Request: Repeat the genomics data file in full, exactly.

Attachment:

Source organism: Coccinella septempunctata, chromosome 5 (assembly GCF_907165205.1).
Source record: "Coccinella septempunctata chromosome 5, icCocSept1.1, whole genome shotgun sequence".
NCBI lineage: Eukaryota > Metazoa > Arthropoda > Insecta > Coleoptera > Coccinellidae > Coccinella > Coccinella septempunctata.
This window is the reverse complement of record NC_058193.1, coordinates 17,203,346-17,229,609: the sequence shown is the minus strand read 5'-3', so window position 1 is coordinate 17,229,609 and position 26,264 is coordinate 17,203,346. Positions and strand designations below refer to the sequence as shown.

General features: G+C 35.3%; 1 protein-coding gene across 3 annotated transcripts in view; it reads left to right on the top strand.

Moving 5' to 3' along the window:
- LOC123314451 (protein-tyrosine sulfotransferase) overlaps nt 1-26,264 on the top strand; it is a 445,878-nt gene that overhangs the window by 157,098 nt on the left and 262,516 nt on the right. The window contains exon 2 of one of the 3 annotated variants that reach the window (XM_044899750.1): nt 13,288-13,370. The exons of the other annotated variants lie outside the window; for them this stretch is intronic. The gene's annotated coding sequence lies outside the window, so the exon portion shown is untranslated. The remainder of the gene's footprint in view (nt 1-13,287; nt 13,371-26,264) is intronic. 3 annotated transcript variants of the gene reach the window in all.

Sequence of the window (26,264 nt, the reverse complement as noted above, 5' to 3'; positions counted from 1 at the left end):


Source organism: Coccinella septempunctata, chromosome 5 (assembly GCF_907165205.1).
Source record: "Coccinella septempunctata chromosome 5, icCocSept1.1, whole genome shotgun sequence".
NCBI lineage: Eukaryota > Metazoa > Arthropoda > Insecta > Coleoptera > Coccinellidae > Coccinella > Coccinella septempunctata.
This window is the reverse complement of record NC_058193.1, coordinates 17,203,346-17,229,609: the sequence shown is the minus strand read 5'-3', so window position 1 is coordinate 17,229,609 and position 26,264 is coordinate 17,203,346. Positions and strand designations below refer to the sequence as shown.

General features: G+C 35.3%; 1 protein-coding gene across 3 annotated transcripts in view; it reads left to right on the top strand.

Moving 5' to 3' along the window:
- LOC123314451 (protein-tyrosine sulfotransferase) overlaps nt 1-26,264 on the top strand; it is a 445,878-nt gene that overhangs the window by 157,098 nt on the left and 262,516 nt on the right. The window contains exon 2 of one of the 3 annotated variants that reach the window (XM_044899750.1): nt 13,288-13,370. The exons of the other annotated variants lie outside the window; for them this stretch is intronic. The gene's annotated coding sequence lies outside the window, so the exon portion shown is untranslated. The remainder of the gene's footprint in view (nt 1-13,287; nt 13,371-26,264) is intronic. 3 annotated transcript variants of the gene reach the window in all.

Sequence of the window (26,264 nt, the reverse complement as noted above, 5' to 3'; positions counted from 1 at the left end):